Cincinnatians will vote in May on a charter amendment to create a multimillion-dollar affordable housing trust fund, but local affordable housing advocates aren’t happy with the language destined for their ballots. Some, including Metropolitan Area Religious Coalition of Cincinnati head Margaret Fox, believe the wording is prejudicial and misleading.
"We're fighting for affordable housing,” she said. "And in order to communicate that truthfully to the voters, we're now having to fight for fair ballot language. … City Council's interpretation of our petition language isn't accurate."
Fox feels so strongly that she complained to the Ohio Supreme Court about it, requesting a ruling that new language is necessary to give voters a correct impression of the charter amendment’s purpose.
What does low-cost housing actually mean, legally? Low-cost to whom?
By the standards of the proposed amendment, “low-cost housing” is housing that consumes no more than 30% of annual income for a household making 60% of Hamilton County’s median income or less.
To give an example: Hamilton County’s median income is about $57,212, according to the United States Census Bureau. Sixty percent of that number is $34,327. All housing created by the proposed trust fund must be affordable to a household making $34,327 a year, which means it should cost no more than $858 in rent each month.
The trust fund petition would require half of that housing to be even cheaper — $429 a month, roughly, to fit within the budgets of Cincinnati households that make 30% of the county's median income, or $17,163, each year.
The proposed amendment authored by Fox and other local activists would create a city fund meant specifically for constructing, renovating and maintaining low-cost housing. It would also create a board to oversee the fund and require that the city requisition $50 million each year to maintain it.
The version of the amendment approved by City Council and the Hamilton County Board of Elections — the one currently on course for local ballots on May 4, 2021 — adds significantly more detail, including portions claiming that the fund “could require the city to reduce city services” and “the mandatory $50 million annual appropriation shall take priority over other funding needs.”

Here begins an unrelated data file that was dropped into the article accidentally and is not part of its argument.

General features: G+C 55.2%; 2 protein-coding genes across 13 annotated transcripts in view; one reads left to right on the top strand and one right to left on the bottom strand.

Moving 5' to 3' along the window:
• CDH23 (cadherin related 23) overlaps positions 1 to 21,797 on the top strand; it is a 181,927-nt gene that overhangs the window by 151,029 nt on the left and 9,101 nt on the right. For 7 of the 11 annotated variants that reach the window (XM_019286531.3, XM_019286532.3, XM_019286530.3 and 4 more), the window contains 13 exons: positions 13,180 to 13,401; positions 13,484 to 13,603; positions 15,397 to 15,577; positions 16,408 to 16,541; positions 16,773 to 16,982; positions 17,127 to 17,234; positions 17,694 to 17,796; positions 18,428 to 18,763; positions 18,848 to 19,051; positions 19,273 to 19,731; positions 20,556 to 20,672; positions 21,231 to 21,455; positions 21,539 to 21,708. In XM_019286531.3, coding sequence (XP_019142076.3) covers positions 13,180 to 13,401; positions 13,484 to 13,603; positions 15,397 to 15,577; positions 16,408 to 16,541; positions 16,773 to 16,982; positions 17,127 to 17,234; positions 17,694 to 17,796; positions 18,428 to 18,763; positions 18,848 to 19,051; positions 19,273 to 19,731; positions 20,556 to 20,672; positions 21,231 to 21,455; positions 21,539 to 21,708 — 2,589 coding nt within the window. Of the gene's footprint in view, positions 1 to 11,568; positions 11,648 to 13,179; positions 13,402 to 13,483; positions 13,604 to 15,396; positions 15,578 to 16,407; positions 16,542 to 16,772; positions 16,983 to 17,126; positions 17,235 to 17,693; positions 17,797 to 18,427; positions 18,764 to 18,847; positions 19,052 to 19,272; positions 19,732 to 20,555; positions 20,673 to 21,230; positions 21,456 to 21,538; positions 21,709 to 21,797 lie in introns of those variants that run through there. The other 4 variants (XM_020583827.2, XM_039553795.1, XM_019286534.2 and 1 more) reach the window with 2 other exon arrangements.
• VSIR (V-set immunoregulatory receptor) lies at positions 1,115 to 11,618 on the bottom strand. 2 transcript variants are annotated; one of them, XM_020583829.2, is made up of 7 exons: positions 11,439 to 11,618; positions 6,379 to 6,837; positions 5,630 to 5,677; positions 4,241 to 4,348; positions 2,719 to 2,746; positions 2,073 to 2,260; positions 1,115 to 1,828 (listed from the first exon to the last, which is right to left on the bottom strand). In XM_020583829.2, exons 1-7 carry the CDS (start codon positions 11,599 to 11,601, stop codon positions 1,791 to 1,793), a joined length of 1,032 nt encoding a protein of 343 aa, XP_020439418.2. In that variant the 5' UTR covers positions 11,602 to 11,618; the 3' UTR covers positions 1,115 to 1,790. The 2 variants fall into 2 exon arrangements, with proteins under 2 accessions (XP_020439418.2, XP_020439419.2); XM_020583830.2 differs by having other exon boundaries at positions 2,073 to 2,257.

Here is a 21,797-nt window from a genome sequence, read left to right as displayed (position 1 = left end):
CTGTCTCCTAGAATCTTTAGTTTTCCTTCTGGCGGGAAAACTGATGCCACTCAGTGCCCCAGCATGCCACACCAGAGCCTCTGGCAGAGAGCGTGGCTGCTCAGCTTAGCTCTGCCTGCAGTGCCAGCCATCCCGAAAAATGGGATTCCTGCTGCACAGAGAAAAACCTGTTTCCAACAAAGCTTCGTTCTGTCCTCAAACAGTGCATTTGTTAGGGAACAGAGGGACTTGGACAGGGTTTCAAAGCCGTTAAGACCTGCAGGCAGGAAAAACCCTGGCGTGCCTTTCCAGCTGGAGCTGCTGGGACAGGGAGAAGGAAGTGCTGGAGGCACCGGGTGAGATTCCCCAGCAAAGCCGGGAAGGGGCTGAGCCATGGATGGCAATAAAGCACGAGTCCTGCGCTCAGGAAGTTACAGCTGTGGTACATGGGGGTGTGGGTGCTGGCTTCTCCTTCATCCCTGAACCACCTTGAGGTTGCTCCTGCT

"We think that that accurately reflects what the charter amendment does, or would do if it passes,” said Cincinnati deputy city solicitor Emily Woerner. “That language allows the voters to know what they're voting on."
Fox and fellow petitioner Josh Spring, who runs the Greater Cincinnati Homeless Coalition, said they believe these additions are misleading and influenced by political opinions held by those at City Hall.
“There is nothing in the charter amendment that requires cuts to anything,” Spring said.
But City Council member David Mann and mayoral candidate Cecil Thomas, both Democrats, have each openly worried about the financial repercussions of the amendment’s $50 million ask.
"The way it is written...the proposed charter amendment is not a viable path to providing a sustainable solution,” Thomas wrote in a statement on Feb. 25. “Although well-intended, an unfunded mandate of $50 million is not the solution. It would bankrupt our city."
"Of course we are all for affordable housing,” Mann said in an interview. “That's not the question; the question’s, ‘How can it be paid for? And can it be paid for without taking away from other things?’"
The Hamilton County Board of Elections described Fox and Spring’s complaint as “frivolous” in a Monday filing, and the city of Cincinnati argued it “has a right under its charter to provide appropriate ballot language.”
Fox said appropriate ballot language is fine. What the city provided isn’t it.
"If it reflected actually what the amendment was about, that would be fine. But it doesn’t,” she said. “It doesn't reflect it at all."